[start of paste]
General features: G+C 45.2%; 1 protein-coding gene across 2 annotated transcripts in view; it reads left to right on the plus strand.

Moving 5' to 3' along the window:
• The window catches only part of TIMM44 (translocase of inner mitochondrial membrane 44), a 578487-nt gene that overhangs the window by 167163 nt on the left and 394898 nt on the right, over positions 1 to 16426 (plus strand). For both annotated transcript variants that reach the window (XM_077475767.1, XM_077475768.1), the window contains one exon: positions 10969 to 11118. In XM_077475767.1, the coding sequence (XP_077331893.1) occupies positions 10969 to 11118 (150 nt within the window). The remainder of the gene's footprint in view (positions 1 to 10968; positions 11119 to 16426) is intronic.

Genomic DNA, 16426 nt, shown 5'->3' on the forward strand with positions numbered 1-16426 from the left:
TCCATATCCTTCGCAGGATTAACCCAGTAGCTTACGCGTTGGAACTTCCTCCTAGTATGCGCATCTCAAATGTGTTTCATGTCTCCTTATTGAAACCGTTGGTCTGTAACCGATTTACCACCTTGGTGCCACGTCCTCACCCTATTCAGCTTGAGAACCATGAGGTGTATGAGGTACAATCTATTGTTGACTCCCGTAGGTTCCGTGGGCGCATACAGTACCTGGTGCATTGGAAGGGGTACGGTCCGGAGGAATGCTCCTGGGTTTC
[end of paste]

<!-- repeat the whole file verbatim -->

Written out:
General features: G+C 45.2%; 1 protein-coding gene across 2 annotated transcripts in view; it reads left to right on the plus strand.

Moving 5' to 3' along the window:
• The window catches only part of TIMM44 (translocase of inner mitochondrial membrane 44), a 578487-nt gene that overhangs the window by 167163 nt on the left and 394898 nt on the right, over positions 1 to 16426 (plus strand). For both annotated transcript variants that reach the window (XM_077475767.1, XM_077475768.1), the window contains one exon: positions 10969 to 11118. In XM_077475767.1, the coding sequence (XP_077331893.1) occupies positions 10969 to 11118 (150 nt within the window). The remainder of the gene's footprint in view (positions 1 to 10968; positions 11119 to 16426) is intronic.

Genomic DNA, 16426 nt, shown 5'->3' on the forward strand with positions numbered 1-16426 from the left:
TCCATATCCTTCGCAGGATTAACCCAGTAGCTTACGCGTTGGAACTTCCTCCTAGTATGCGCATCTCAAATGTGTTTCATGTCTCCTTATTGAAACCGTTGGTCTGTAACCGATTTACCACCTTGGTGCCACGTCCTCACCCTATTCAGCTTGAGAACCATGAGGTGTATGAGGTACAATCTATTGTTGACTCCCGTAGGTTCCGTGGGCGCATACAGTACCTGGTGCATTGGAAGGGGTACGGTCCGGAGGAATGCTCCTGGGTTTC